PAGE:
It is very beneficial to be a decent culinary innovator when it’s 10pm and you suddenly want a cookie. A couple nights ago, I discovered a dearth of chocolate chips when I went to my easiest cookie recipe: a fairly basic chocolate chip cookie dough with a nice balance of brown and white sugars and a touch of cinnamon. But I did have cream and sugar and almonds, and I like toffee pieces in cookies or brownies as much as chocolate chips, so I went from there.
When I say toffee in this context, it is not strictly the easily fractured “English toffee” with very finely chopped almonds. Rather this one is more like a hard caramel with varying sized almond pieces – firm, but bends rather than breaks if you don’t chill it slightly before cutting. And yes, you can make these cookies without a candy thermometer, it is just a little chancier. If the toffee is too soft, the cookies spread a lot and don’t look nearly as appealing. They still taste good though. ThermoWorks has a nice candy temperature conversion chart here.
The cinnamon/toffee combination is really what makes these cookies addictive. We had to take most of the cookies to friends the next day or we would have kept eating them.
This is a cookie dough that doesn’t require a long chilling time, which rather offsets the time you need to make the toffee allowing the cookies to be made within an hour – that is an active hour though. But that time is not too bad for a seriously addictive cookie that came out of a late night cookie craving.
If you can’t be bothered to make the toffee, this is also a good base cookie for chocolate chips – dark preferably. Or I suppose you could add 1 cup of premade toffee chunks, but they wouldn’t have the same large chunks of almond and gooey puddles of caramel/toffee.
Science Notes (skip to recipe if chemistry bothers you)
Caramels and toffees can be tricky they rely on changing the crystalline structure of sugar, removing water and releasing certain molecules we associate with the taste of caramel. Allow the reaction to go too far and you get bitter tasting molecules and a smooth but solid compound that shatters when cooled. Add the wrong proportion of reagents (ingredients) and not enough of the sugars will invert (change their glucose bonds) leaving you with a bunch of harsh crystals. Same thing if you add too much air or allow too much water to enter the mix. In many candy recipes, the easy way to avoid crystal formation is to add a bit of corn syrup. Corn syrup already has different glucose bonds which interfere with the sucrose crystals building. This is also why honey or agave syrup or pure glucose reacts differently when used as the sweetening agent in baked goods. Different types of bonds. The other thing that helps inhibit crystal formation is fats, i.e. butter and cream.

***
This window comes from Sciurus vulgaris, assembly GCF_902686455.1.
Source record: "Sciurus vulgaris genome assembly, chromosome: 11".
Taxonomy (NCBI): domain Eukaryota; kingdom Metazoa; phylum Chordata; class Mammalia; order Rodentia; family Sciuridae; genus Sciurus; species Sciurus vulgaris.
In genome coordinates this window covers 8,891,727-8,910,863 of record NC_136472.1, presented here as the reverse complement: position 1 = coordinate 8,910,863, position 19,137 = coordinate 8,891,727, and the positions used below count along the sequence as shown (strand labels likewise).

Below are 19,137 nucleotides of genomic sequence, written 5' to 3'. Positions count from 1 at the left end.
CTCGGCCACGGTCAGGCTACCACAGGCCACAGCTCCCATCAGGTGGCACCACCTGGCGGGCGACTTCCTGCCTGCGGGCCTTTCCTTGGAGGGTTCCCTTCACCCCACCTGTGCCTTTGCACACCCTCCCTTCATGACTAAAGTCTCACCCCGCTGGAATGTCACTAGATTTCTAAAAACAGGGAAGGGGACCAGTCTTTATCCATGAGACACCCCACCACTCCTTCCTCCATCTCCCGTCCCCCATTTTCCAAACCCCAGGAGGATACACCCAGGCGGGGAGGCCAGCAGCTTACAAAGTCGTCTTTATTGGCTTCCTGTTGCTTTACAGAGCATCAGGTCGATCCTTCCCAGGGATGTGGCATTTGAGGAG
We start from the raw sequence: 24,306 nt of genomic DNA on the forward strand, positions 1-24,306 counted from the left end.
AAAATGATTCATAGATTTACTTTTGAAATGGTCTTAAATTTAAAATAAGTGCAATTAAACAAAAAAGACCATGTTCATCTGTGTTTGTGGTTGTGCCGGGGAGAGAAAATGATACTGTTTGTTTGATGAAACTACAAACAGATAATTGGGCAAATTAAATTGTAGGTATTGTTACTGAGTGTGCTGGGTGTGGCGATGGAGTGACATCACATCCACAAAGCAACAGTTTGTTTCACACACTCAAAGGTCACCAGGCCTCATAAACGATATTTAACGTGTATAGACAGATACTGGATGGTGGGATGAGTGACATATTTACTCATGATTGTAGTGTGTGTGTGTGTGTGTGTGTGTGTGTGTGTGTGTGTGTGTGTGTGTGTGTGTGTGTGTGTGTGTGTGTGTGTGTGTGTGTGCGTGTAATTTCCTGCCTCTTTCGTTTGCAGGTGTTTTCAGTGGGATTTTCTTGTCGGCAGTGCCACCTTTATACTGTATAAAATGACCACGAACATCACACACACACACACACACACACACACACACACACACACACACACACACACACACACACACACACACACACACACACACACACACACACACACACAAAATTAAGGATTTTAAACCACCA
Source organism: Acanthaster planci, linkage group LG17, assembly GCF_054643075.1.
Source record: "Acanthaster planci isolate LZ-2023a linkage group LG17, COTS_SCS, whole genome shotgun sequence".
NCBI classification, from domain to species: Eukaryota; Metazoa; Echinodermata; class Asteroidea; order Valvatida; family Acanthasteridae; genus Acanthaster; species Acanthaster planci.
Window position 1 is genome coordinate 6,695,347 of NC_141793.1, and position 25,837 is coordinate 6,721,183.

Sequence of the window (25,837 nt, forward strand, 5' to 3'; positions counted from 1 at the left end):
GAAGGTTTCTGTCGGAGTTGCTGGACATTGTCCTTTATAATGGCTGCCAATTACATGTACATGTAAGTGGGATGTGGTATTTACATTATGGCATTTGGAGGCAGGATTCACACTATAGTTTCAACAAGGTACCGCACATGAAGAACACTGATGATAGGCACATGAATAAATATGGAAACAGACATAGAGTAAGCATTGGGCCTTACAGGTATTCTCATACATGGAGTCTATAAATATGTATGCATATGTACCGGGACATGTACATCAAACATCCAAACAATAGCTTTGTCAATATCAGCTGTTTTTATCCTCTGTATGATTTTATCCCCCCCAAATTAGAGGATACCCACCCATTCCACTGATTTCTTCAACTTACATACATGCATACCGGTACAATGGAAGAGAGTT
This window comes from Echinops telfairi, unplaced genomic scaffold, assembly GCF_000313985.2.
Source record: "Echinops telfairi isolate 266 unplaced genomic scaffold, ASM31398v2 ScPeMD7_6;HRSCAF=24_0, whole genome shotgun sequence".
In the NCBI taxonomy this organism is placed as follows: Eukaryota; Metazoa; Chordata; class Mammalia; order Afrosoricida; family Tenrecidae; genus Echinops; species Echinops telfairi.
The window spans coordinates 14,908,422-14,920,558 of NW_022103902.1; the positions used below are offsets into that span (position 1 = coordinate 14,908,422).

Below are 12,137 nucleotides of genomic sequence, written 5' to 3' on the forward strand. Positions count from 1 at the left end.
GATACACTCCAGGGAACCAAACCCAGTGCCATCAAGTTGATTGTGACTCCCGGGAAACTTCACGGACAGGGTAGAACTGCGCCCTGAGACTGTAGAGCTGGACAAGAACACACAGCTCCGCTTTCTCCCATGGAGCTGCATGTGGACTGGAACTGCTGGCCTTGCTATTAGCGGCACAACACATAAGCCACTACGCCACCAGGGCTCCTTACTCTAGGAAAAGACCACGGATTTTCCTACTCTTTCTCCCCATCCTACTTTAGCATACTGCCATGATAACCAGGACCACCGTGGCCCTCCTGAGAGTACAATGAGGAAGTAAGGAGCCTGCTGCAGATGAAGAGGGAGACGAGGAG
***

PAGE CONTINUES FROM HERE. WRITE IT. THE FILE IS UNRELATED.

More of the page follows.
For a long time I used Not So Humble Pie’s recipe for inverted sugar (basically the British golden syrup) as my foil to corn syrup (mostly because I don’t typically keep corn syrup in the house rather than an active avoidance of it), but I really like Smitten Kitchen’s caramel recipe that uses the timely addition of fats to disrupt crystal formation rather than the addition of other sugars. It can be tricky, but one big hint – don’t stir too much! You don’t want to add a lot of air bubbles. Also don’t scrape the sides of the pan if crystals start forming – crystals catalyze the formation of more crystals, so you don’t want to add any to the mix.